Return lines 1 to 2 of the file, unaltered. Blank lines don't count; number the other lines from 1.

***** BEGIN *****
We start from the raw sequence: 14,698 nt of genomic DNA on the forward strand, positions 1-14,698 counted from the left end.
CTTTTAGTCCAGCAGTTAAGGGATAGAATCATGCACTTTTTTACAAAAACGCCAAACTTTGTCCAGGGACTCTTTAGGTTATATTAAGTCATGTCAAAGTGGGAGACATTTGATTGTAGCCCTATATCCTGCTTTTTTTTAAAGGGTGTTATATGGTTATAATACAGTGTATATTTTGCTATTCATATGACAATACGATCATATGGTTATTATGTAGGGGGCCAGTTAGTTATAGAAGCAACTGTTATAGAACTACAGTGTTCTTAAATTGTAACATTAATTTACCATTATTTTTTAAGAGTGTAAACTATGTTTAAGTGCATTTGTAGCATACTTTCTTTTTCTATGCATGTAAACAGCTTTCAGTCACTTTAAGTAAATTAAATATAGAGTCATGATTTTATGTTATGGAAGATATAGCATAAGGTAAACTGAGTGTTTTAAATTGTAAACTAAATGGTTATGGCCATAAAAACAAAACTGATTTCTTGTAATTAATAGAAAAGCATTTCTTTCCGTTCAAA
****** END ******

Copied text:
We start from the raw sequence: 14,698 nt of genomic DNA on the forward strand, positions 1-14,698 counted from the left end.
CTTTTAGTCCAGCAGTTAAGGGATAGAATCATGCACTTTTTTACAAAAACGCCAAACTTTGTCCAGGGACTCTTTAGGTTATATTAAGTCATGTCAAAGTGGGAGACATTTGATTGTAGCCCTATATCCTGCTTTTTTTTAAAGGGTGTTATATGGTTATAATACAGTGTATATTTTGCTATTCATATGACAATACGATCATATGGTTATTATGTAGGGGGCCAGTTAGTTATAGAAGCAACTGTTATAGAACTACAGTGTTCTTAAATTGTAACATTAATTTACCATTATTTTTTAAGAGTGTAAACTATGTTTAAGTGCATTTGTAGCATACTTTCTTTTTCTATGCATGTAAACAGCTTTCAGTCACTTTAAGTAAATTAAATATAGAGTCATGATTTTATGTTATGGAAGATATAGCATAAGGTAAACTGAGTGTTTTAAATTGTAAACTAAATGGTTATGGCCATAAAAACAAAACTGATTTCTTGTAATTAATAGAAAAGCATTTCTTTCCGTTCAAA